A trial to see if tamoxifen can prevent breast cancer (IBIS 1)
This trial looked at whether the hormone therapy tamoxifen could reduce the risk of breast cancer developing in women who are at a high risk of getting it. This trial was supported by Cancer Research UK.
Some women have a higher risk of developing breast cancer because they have several close relatives who have been diagnosed with it.
Summary of results
This trial showed that tamoxifen does reduce the risk of breast cancer developing in women with a high risk of getting it. And that this effect continues after they stop taking tamoxifen.
This trial recruited 7,154 women from around the world in the 1990s. They all had an increased risk of developing breast cancer because of their family history. Half took tamoxifen and half took a dummy (placebo) tablet every day for 5 years.
In 2007 the research team looked at the number of women who had developed breast cancer in each group. That way, they could tell if taking tamoxifen helped prevent breast cancer developing.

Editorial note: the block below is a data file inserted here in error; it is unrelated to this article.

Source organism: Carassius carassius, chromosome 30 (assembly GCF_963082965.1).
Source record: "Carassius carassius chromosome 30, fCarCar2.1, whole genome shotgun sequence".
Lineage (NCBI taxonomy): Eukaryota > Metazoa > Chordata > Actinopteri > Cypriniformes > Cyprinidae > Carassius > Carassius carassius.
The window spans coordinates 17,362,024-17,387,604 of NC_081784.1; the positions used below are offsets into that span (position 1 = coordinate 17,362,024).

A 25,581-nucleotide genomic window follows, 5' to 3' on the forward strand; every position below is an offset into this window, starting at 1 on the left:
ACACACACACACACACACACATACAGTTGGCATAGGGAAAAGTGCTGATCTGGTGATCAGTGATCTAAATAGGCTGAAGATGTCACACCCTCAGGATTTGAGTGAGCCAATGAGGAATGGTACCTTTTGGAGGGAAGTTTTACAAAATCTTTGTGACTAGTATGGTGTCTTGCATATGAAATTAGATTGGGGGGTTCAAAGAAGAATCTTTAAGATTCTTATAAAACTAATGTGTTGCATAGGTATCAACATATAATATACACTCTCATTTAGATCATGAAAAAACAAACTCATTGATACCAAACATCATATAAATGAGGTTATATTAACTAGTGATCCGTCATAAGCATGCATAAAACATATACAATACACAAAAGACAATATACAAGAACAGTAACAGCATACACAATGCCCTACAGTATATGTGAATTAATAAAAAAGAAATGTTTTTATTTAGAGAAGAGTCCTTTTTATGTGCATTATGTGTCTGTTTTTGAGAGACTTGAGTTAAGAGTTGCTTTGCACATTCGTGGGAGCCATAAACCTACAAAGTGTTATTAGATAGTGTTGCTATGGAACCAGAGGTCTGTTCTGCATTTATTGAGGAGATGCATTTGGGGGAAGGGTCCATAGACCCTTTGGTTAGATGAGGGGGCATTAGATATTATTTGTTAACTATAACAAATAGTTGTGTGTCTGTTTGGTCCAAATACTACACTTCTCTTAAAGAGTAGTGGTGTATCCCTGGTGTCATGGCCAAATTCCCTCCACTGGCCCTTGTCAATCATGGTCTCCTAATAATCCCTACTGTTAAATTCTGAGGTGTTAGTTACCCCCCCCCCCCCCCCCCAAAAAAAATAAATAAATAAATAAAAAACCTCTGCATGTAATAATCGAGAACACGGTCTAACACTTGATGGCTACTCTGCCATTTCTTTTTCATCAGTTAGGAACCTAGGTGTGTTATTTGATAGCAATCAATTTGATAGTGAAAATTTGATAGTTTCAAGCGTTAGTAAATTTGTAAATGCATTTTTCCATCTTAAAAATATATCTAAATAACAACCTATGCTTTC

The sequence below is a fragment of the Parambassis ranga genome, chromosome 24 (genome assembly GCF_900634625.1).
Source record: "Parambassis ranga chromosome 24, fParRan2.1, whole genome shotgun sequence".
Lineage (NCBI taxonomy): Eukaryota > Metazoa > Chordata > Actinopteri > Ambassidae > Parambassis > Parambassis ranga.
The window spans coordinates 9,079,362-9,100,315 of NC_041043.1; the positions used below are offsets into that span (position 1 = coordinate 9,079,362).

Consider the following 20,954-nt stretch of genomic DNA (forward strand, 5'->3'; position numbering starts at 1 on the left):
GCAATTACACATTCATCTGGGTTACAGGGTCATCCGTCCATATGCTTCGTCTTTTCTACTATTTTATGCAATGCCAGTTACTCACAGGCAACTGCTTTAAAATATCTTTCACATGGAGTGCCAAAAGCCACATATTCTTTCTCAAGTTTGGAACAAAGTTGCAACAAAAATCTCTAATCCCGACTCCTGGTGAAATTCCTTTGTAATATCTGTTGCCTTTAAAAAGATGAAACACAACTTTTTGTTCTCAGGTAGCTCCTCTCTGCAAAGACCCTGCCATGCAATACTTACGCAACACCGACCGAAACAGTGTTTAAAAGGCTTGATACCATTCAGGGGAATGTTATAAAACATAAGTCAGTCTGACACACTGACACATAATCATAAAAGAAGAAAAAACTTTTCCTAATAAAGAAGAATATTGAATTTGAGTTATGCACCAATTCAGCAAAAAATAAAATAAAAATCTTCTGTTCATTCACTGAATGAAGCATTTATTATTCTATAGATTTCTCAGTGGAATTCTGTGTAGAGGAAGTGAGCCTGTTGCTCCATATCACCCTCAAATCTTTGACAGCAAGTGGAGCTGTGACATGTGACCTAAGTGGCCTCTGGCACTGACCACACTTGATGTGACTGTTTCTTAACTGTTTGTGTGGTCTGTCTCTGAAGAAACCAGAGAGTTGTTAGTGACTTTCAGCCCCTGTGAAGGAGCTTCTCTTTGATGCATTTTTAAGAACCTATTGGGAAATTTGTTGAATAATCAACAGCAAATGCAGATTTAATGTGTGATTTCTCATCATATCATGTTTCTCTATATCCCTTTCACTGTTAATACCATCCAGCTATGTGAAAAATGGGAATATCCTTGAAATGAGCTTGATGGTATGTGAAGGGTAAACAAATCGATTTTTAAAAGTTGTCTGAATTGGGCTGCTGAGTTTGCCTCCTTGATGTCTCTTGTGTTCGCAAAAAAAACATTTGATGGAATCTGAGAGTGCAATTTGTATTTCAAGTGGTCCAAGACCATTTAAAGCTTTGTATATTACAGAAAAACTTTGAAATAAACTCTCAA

- 142 out of 3,579 women in the tamoxifen group had developed breast cancer
- 195 out of 3,575 women in the placebo group had developed breast cancer
The numbers of women who had side effects in either group were small. The women taking tamoxifen did have more side effects than the women taking the placebo. But most of the side effects went away or reduced after they stopped taking tamoxifen.
The research team are continuing to follow up the women who took part.
We have based this summary on information from the team who ran the trial. The information they sent us has been reviewed by independent specialists (peer reviewed) and published in a medical journal. The figures we quote above were provided by the trial team. We have not analysed the data ourselves.
This is Cancer Research UK trial number CRUK/04/026.
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